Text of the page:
NASA/ESA Hubble Space Telescope Spotted Spiral Galaxy in the Hunting Dog Constellation
NASA and ESA's eye in the sky, the Hubble Space Telescope, spotted another stellar spiral galaxy in space. The newly detected galaxy was located in the Hunting Dog constellation.
The spiral galaxy is known as NGC 4707. Hubble managed to capture a high-resolution image of the galaxy that shows its formation.
The image is so detailed that some smaller stars that haven't been detected before were identified for the first time using the image taken by the Hubble Space Telescope. In order to produce a high-resolution image of the galaxy, Hubble used its Advanced Camera for Surveys (ACS).
Scientists are particularly interested in studying other forms of galaxies including spirals. The name of the galaxies usually begins with New General Catalogue of Nebulae and Clusters of Stars (NGC).
It was in 1789 when astronomer William Herschel first discovered the spiral galaxy in the Hunting Dog constellation also known as Canes Venatici, according to a report.
Herschel described NGC 4707 a small galaxy categorized as stellar. A galaxy can be called a spiral if it has loose, undefined arms. The bulges inside a galaxy also affect its category; spirals have a very small to none bulge on the center where stars were seen scattered against the black backdrop with a dominant blue glow.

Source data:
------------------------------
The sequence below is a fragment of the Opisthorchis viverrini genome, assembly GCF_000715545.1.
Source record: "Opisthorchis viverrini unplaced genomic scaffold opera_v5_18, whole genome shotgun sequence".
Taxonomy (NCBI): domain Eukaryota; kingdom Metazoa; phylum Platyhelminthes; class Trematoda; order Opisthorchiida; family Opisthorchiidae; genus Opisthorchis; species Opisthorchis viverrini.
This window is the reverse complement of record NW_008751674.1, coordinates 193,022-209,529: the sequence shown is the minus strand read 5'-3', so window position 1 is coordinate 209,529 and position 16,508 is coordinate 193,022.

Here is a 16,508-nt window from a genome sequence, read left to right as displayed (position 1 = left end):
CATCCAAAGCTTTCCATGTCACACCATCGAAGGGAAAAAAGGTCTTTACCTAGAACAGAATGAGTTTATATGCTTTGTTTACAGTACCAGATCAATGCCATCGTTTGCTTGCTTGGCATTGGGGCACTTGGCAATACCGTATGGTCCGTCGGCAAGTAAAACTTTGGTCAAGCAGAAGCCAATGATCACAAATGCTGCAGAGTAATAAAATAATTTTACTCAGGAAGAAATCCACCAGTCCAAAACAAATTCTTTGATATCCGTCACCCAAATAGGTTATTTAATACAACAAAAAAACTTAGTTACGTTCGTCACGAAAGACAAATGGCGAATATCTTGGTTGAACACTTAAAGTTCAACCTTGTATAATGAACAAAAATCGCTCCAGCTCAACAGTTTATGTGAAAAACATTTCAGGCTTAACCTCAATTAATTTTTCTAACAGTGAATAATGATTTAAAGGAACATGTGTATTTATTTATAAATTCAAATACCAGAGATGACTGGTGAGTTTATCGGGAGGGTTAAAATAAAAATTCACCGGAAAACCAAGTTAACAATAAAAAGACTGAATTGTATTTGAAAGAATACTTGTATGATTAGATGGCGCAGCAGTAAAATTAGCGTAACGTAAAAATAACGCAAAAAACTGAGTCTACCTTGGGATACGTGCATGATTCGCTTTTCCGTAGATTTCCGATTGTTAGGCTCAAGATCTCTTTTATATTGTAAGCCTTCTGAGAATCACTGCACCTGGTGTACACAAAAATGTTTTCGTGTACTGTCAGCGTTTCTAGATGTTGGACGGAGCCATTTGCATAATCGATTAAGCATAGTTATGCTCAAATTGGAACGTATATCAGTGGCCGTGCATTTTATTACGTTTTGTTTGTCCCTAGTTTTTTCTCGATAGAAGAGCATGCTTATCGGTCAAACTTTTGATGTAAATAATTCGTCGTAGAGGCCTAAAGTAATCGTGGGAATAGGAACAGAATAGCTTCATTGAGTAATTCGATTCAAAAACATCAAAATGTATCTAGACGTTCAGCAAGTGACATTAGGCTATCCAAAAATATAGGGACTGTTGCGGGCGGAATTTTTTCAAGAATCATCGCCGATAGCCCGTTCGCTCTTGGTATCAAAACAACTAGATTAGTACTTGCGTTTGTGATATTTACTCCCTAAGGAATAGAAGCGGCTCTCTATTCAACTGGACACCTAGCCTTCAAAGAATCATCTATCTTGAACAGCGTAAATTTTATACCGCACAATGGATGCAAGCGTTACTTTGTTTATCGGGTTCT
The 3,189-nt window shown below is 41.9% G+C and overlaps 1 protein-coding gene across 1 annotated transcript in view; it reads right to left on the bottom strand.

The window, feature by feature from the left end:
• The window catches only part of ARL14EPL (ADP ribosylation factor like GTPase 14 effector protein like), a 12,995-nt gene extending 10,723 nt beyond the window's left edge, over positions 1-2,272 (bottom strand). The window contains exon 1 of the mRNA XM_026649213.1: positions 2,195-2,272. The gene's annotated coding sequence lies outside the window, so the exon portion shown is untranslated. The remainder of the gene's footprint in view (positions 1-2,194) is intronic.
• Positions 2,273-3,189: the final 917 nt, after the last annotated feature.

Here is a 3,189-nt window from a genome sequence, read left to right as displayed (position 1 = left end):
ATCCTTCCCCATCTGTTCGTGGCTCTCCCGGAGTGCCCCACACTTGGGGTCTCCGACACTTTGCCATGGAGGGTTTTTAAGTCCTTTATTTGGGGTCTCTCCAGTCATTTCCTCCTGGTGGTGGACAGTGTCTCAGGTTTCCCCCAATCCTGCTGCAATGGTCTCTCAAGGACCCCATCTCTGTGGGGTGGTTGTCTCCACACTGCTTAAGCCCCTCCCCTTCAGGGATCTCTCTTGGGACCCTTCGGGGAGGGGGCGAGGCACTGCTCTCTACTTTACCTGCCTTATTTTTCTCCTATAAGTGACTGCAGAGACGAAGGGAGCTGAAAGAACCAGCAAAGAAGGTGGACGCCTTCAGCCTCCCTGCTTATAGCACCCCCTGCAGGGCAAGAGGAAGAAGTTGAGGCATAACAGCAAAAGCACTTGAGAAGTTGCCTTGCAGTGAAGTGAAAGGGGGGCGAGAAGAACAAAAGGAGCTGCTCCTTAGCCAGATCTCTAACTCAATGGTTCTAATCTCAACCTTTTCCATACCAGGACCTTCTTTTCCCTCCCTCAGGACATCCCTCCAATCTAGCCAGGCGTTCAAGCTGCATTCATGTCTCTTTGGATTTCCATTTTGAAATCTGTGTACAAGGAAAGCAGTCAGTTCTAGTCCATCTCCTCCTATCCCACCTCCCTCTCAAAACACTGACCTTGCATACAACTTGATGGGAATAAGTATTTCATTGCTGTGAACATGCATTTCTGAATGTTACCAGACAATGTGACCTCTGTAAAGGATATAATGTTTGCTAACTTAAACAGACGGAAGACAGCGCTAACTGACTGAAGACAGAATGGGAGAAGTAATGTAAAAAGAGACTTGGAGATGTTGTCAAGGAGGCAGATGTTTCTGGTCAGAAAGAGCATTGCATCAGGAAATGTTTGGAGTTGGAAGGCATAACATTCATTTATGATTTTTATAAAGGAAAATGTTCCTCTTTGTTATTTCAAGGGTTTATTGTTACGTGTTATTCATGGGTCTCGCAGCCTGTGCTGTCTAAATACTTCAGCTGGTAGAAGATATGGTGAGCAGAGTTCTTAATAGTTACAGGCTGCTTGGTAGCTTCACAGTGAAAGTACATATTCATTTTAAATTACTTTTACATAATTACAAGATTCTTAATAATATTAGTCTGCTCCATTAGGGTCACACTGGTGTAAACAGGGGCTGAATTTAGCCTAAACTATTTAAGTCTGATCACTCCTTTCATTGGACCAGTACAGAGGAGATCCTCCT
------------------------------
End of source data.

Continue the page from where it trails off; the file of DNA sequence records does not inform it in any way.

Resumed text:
"The blue smudges seen across the frame highlight regions of recent or ongoing star formation, with newborn stars glowing in bright, intense shades of cyan and turquoise," a NASA official said in a press release.
The Hubble Space Telescope has been "chasing down" galaxies and providing clearer pictures of the formations in the sky to allow scientists to better understand them.
It was established that the spiral galaxy found in the Hunting Dog or Canes Venatici constellation is about 22 million light-years away from the planet, according to a report.
After more than 20 years, the Hubble Space Telescope finally captured more information about Herschel's discovery, the spiral galaxy NGC 4707.